Marcus Fjellström: Schattenspieler (Miasmah)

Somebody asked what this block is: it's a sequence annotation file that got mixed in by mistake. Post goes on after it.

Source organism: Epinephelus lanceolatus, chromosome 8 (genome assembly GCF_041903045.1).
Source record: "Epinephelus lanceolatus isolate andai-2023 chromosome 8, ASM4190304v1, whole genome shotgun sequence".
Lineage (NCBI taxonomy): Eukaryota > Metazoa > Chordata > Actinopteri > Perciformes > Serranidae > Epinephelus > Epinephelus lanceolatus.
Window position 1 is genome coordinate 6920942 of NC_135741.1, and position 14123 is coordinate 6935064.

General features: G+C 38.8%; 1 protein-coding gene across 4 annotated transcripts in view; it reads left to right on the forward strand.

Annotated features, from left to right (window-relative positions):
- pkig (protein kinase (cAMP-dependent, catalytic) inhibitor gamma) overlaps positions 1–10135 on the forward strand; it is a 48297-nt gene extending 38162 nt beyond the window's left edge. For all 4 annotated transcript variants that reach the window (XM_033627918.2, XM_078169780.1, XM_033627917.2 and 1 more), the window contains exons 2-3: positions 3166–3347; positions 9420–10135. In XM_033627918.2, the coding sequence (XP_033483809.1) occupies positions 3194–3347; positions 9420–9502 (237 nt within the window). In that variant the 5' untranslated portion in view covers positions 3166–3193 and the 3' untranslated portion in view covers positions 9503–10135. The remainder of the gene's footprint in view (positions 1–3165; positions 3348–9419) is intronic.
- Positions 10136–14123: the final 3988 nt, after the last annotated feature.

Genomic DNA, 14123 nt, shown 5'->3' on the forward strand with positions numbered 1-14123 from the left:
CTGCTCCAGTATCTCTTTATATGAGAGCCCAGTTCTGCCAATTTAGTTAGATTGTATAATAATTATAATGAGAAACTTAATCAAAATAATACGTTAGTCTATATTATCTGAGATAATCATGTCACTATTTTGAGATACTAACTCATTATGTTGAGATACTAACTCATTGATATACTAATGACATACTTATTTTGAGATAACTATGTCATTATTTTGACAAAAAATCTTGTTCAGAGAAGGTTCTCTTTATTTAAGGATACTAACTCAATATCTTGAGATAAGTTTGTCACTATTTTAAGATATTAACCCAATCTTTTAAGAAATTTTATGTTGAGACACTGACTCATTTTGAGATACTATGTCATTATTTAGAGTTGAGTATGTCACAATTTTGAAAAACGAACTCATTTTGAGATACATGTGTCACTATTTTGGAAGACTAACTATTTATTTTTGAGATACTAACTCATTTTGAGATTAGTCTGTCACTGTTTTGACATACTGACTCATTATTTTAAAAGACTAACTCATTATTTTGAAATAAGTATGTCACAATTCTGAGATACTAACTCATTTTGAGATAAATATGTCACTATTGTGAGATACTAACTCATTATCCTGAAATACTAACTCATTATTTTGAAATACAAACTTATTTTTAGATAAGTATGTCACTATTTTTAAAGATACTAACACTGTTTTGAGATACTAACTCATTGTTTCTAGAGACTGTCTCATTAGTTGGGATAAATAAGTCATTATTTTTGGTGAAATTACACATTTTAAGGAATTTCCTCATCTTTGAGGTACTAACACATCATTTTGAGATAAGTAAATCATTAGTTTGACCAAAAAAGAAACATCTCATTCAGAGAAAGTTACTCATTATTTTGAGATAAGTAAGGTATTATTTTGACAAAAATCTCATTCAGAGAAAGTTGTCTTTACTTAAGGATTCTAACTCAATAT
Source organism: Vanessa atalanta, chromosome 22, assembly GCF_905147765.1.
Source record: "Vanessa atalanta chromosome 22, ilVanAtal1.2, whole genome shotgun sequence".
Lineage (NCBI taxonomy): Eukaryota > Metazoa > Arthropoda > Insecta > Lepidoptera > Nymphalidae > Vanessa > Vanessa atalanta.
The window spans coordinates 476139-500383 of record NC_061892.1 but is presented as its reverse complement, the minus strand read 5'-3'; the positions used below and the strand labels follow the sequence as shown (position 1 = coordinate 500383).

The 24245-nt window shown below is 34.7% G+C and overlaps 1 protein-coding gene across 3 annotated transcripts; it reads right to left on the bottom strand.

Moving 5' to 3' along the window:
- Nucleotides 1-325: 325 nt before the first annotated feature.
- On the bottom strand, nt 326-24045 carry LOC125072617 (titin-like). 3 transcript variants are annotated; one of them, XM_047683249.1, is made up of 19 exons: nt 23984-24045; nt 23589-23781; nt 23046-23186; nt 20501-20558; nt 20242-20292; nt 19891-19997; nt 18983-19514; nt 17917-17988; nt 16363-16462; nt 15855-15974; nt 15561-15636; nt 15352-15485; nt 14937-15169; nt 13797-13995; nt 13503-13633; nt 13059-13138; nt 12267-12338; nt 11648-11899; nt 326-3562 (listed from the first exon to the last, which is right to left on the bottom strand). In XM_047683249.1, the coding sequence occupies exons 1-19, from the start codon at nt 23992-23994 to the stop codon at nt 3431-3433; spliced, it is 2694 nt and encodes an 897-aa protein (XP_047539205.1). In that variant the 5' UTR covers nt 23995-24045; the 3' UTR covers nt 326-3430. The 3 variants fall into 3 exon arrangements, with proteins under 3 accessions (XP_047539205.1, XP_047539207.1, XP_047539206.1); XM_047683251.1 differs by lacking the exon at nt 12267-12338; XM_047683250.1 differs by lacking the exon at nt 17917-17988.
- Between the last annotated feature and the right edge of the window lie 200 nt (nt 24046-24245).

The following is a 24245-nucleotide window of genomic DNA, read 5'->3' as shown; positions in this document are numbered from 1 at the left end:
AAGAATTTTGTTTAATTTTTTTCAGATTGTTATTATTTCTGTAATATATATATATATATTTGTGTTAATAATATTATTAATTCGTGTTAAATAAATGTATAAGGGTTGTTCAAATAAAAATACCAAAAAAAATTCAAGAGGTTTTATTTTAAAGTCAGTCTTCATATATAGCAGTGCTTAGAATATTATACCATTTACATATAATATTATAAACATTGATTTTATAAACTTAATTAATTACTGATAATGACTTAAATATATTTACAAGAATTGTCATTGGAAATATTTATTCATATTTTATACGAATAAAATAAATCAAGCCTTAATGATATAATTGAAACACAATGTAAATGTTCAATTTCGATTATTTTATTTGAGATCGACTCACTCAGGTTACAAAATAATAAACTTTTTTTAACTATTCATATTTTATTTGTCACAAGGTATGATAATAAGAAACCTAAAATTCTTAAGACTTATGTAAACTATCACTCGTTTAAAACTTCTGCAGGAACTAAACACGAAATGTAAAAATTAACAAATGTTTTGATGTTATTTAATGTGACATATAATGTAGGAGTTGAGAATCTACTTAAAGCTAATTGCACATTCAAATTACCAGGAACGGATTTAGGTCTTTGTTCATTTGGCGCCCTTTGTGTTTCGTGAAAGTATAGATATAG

Swedish artist Marcus Fjellström’s third full-length under his own name comes from the esteemed Miasmah label, and its reputation for quality control remains firmly in tact with this one, too. Schattenspieler is a murky journey through a hazy, gloomy dreamworld. Technically this may qualify as ambient music, but it’s not restful. It’s tense without being menacing, somber without being morbid, and dramatic without feeling manipulative. Fjellström has a knack for combining atmosphere with musicality, letting the two complement each other without either one forcing the sound. Many of Schattenspieler’s tracks share common elements of reverberated atmospheres, dark drones and found sounds that clatter far-off. This lends the album a vague darkness that could possibly recall the sinister sounds of the Cold Meat Industry label, but Fjellström never pushes so far into territory that is so proudly evil. Instead, he opts for a balance of tension, tenderness and melancholy that feels at once both personal and cinematic. Titles like “Noir Revisited” provide an obvious nod to the latter; that particular track brims with tense tremolo strings and drones which would work as well on the silver screen following someone home as it does on headphones without visuals. The visual impression I’m left with is equal parts Eraserhead and Last Year at Marienbad, for those art-film geeks reading. “Antichrist Architecture Management” is a highlight with its old-school arpeggio synths and organ drones, a dense layer of surface hiss taking on a prominent supporting role. As a matter of fact, it’s worth noting that this album has quite a lot of hiss on its tracks, a sound that enhances the experience, taking you further into Fjellström’s strange, foggy world. He has a keen understanding of space, texture and silence… never overcrowding his tracks, letting them breathe while each takes on a life of its own. Highly recommended, one of the best soundtracks of the year.